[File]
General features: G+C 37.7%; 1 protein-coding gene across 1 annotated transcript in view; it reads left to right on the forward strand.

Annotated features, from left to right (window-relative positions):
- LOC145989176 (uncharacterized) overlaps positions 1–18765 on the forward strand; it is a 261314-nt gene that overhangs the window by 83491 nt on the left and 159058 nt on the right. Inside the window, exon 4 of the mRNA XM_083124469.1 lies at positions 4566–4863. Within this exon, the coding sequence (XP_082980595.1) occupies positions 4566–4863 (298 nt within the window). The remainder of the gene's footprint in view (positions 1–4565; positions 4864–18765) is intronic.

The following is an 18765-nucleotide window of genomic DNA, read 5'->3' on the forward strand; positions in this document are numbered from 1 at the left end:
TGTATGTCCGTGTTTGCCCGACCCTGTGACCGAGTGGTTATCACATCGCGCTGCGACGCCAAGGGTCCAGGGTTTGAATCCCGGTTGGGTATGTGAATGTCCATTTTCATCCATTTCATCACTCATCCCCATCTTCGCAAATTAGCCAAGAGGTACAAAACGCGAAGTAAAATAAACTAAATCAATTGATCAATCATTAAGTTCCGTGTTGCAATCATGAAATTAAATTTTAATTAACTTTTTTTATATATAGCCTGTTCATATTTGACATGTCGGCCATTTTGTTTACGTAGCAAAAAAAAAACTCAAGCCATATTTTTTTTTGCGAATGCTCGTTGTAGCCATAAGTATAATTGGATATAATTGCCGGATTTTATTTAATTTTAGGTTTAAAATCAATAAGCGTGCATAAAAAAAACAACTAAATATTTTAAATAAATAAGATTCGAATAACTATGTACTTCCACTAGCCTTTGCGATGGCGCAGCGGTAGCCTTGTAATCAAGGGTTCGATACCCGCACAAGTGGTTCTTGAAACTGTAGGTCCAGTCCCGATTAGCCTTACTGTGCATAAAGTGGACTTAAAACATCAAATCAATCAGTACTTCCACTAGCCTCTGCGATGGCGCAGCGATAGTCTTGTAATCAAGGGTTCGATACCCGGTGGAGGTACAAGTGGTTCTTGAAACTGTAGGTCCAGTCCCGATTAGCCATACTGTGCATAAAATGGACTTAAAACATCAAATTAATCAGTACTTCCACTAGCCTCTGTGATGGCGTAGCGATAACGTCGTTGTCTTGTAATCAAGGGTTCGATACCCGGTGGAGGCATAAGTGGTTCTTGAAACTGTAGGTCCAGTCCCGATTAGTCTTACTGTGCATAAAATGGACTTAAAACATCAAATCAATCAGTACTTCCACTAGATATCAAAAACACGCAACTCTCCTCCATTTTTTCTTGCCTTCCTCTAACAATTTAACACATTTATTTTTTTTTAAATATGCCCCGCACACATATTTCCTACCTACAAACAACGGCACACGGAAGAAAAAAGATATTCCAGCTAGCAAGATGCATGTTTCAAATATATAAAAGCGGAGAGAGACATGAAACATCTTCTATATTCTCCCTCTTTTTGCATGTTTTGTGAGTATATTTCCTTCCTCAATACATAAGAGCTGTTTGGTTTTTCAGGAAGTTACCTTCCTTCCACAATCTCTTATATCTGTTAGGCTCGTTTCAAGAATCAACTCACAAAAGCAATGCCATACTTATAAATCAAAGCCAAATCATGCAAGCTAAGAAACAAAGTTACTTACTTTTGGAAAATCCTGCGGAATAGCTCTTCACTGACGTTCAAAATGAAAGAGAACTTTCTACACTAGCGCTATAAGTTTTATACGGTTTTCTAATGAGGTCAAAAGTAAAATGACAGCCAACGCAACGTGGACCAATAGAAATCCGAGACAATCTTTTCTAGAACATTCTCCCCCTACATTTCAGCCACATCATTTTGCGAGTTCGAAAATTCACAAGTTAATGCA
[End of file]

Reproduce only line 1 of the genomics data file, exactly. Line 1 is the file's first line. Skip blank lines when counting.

General features: G+C 37.7%; 1 protein-coding gene across 1 annotated transcript in view; it reads left to right on the forward strand.